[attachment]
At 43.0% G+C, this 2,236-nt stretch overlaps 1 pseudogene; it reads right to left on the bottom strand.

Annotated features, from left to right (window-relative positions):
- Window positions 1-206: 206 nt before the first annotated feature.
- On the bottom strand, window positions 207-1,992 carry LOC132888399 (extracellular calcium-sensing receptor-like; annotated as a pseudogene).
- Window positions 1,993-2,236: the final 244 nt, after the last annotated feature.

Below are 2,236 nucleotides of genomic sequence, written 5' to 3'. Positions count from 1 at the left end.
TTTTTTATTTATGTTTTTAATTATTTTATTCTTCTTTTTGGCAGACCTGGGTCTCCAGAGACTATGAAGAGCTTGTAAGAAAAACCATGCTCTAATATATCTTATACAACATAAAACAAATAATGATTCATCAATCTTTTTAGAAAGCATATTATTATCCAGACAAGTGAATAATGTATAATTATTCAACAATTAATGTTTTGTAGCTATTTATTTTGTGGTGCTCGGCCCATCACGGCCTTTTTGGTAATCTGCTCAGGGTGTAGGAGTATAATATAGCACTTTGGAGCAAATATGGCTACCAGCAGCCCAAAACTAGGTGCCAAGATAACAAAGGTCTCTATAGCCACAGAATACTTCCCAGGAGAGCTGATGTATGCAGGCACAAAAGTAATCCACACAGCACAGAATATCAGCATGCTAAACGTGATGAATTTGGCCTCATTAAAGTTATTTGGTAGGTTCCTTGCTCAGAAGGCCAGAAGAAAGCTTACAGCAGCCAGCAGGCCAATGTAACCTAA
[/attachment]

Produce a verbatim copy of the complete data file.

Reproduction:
At 43.0% G+C, this 2,236-nt stretch overlaps 1 pseudogene; it reads right to left on the bottom strand.

Annotated features, from left to right (window-relative positions):
- Window positions 1-206: 206 nt before the first annotated feature.
- On the bottom strand, window positions 207-1,992 carry LOC132888399 (extracellular calcium-sensing receptor-like; annotated as a pseudogene).
- Window positions 1,993-2,236: the final 244 nt, after the last annotated feature.

Below are 2,236 nucleotides of genomic sequence, written 5' to 3'. Positions count from 1 at the left end.
TTTTTTATTTATGTTTTTAATTATTTTATTCTTCTTTTTGGCAGACCTGGGTCTCCAGAGACTATGAAGAGCTTGTAAGAAAAACCATGCTCTAATATATCTTATACAACATAAAACAAATAATGATTCATCAATCTTTTTAGAAAGCATATTATTATCCAGACAAGTGAATAATGTATAATTATTCAACAATTAATGTTTTGTAGCTATTTATTTTGTGGTGCTCGGCCCATCACGGCCTTTTTGGTAATCTGCTCAGGGTGTAGGAGTATAATATAGCACTTTGGAGCAAATATGGCTACCAGCAGCCCAAAACTAGGTGCCAAGATAACAAAGGTCTCTATAGCCACAGAATACTTCCCAGGAGAGCTGATGTATGCAGGCACAAAAGTAATCCACACAGCACAGAATATCAGCATGCTAAACGTGATGAATTTGGCCTCATTAAAGTTATTTGGTAGGTTCCTTGCTCAGAAGGCCAGAAGAAAGCTTACAGCAGCCAGCAGGCCAATGTAACCTAA